(CNN) -- While consumer advocacy groups continue to shake their fists at the likes of Ronald McDonald and Count Chocula for enticing children with fatty, sugary fare, many companies are refocusing advertising on other susceptible, more mature babies. Baby boomers, that is.
General Mills, whose brand portfolio includes heavy hitters like Betty Crocker, Häagen-Dazs, Green Giant, Pillsbury and Cheerios, announced to investors in February that it will direct more attention to the baby boomer consumer group over the next five years.
The term "baby boomer" typically refers to Americans born in the post-World War II era, between 1946 and 1964. By 2011, the oldest of the boomers will start hitting 65 years of age, according to U.S. Census Bureau projections. And by 2030, there will 71 million Americans over age 65.
"Data shows that some of the highest per capita cereal consumers are among the age 55 and over population," General Mills spokesperson Kirstie Foster said.
"Cereals that appeal to baby boomers, such as Honey Nut Cheerios, Fiber One and MultiGrain Cheerios, have been a big part of our growth in this category."
General Mills is not the only huge company reacting to the boom.
"As a company which was traditionally focused on a younger person, we're now learning to set our sights on the young person and the boomer," PepsiCo Chief Executive Indra Nooyi said at a March investor conference, as reported by Advertising Age.
Taking note of an aging population with more active, longer lives and a keener focus on nutrition, PepsiCo plans to cut sodium, saturated fat and sugar in the next five years in products for the boomer market.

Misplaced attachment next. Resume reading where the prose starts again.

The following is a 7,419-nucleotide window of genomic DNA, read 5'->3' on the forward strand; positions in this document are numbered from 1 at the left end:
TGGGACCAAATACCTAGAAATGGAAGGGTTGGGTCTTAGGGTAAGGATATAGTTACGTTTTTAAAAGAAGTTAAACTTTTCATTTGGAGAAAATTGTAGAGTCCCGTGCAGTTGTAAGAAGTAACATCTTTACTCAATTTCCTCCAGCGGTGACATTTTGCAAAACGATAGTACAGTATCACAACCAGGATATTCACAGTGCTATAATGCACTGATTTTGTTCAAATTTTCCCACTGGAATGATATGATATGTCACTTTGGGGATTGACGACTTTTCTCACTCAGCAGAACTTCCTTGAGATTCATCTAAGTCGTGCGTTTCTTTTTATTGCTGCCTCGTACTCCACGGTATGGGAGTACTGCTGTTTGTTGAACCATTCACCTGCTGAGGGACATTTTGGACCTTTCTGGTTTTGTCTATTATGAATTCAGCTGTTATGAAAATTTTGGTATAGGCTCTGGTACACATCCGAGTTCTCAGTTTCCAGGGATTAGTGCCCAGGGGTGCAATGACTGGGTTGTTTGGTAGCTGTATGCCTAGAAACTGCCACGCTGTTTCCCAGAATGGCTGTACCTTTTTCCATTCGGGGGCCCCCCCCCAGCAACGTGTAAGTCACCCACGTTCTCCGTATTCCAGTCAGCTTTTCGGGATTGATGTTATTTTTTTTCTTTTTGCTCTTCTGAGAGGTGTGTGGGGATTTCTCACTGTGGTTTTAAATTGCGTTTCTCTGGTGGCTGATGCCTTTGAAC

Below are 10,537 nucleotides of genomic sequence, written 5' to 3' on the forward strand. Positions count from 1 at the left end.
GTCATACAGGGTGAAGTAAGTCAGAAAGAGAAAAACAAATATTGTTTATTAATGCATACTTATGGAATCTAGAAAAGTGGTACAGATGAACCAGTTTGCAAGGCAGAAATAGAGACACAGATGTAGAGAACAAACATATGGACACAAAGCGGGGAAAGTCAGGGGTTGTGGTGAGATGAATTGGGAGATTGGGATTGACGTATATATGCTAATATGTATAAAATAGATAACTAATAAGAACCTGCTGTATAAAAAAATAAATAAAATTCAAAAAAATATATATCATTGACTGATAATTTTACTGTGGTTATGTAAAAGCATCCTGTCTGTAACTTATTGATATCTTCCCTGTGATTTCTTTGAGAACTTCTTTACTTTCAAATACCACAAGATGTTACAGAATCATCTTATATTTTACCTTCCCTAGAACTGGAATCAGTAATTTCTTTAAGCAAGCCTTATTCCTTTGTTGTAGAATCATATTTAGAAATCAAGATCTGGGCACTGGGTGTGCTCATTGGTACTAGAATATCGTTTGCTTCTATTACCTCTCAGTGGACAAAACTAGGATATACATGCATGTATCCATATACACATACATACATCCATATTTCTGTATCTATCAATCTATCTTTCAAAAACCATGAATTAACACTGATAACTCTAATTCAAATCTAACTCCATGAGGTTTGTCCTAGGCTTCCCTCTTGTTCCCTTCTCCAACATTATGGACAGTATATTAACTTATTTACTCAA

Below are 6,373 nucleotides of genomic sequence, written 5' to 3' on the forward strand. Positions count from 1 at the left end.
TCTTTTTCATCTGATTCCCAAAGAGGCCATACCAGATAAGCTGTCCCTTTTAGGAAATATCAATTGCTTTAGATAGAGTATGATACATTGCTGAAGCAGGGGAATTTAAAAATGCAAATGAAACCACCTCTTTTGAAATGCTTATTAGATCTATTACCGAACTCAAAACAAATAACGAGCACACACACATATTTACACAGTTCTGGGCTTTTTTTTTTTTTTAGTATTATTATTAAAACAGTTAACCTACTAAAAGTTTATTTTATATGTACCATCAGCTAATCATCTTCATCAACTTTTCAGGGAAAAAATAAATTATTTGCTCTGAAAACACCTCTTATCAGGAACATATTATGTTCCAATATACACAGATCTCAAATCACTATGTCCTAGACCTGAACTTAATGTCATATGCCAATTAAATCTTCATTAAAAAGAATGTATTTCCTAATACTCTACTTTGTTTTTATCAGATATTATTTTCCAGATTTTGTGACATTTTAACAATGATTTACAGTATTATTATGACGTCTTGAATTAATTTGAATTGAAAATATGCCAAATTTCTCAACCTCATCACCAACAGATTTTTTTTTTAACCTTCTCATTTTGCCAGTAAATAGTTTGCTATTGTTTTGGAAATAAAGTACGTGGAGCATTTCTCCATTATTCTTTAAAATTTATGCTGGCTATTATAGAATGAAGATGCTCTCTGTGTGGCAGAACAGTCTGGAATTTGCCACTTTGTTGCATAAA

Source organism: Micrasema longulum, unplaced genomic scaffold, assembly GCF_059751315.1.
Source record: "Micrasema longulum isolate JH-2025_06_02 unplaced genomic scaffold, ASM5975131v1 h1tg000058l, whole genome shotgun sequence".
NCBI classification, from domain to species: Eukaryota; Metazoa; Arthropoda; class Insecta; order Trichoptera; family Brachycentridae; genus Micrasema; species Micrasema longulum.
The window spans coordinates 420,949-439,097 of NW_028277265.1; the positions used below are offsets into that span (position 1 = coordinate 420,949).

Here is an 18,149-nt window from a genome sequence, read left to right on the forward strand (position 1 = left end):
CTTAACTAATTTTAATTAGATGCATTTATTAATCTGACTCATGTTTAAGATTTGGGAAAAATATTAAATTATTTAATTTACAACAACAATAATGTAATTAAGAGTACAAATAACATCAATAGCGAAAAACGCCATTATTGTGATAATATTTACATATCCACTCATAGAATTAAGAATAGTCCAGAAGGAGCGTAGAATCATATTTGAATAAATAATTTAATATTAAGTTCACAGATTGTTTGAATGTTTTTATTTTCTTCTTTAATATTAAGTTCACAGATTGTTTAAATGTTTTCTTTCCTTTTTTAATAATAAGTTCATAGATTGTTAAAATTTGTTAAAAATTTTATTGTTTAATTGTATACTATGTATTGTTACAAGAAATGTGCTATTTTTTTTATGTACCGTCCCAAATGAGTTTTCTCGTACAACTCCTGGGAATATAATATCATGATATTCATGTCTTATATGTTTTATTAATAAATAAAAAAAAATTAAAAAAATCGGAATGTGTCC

"Consumers are heading toward 'good-for-you,' " Nooyi said.
The snack and seed category is another popular sector with older consumers.
At a recent session of the Almond Industry Conference, Donna Diermeier, senior group manager of Frito-Lay North America's Nuts and Seeds Innovation group, observed the need for expanding product lines with almonds -- "including more flavor that blooms with roasting, a less-hard or more-brittle almond that is easier on the teeth, especially for 'baby boomer' consumers, and a lower-fat variety."
So why target the boomers?
"Because they graze more," said Ann Mukherjee, Frito-Lay's chief marketing officer. Baby boomers snack twice as much as other age groups, an average of three times a day.
Advertising to baby boomers is nothing new -- the group is one of the largest demographics in the United States, with hard-earned money power. But as boomers started to move into their 50s and 60s, they started shopping for low-sodium, low-fat, low-cholesterol and high-fiber products to combat the impending woes of aging.
Essentially, boomers adjusted their diets to a more healthful path, according to the 2009 SymphonyIRI Group report, "Baby Boomers II: Preparing for the Upcoming Wave of Aging Shopper Growth."
Marketers are making their own adjustments to have plenty of healthier products to pitch to these changing boomer tastes.